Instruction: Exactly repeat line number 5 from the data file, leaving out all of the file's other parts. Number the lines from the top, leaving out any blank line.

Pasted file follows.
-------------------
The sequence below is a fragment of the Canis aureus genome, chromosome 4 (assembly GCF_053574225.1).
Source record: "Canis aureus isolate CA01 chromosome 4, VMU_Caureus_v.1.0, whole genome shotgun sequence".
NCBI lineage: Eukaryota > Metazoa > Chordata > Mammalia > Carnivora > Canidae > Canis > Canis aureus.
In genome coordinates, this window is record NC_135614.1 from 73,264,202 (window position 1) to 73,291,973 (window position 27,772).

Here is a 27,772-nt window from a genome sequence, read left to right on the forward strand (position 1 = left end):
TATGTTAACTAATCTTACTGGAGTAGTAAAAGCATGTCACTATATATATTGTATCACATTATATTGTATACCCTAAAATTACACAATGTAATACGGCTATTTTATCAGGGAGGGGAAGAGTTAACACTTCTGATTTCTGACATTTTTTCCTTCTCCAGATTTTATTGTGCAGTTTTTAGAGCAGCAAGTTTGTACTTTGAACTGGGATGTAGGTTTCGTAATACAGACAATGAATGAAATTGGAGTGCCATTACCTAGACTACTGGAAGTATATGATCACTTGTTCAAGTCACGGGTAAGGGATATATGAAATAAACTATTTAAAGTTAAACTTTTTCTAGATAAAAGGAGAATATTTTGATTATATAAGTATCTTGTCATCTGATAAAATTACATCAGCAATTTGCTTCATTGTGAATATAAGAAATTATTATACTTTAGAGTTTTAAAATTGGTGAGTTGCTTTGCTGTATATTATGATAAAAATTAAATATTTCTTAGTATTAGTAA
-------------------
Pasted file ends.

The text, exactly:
Here is a 27,772-nt window from a genome sequence, read left to right on the forward strand (position 1 = left end):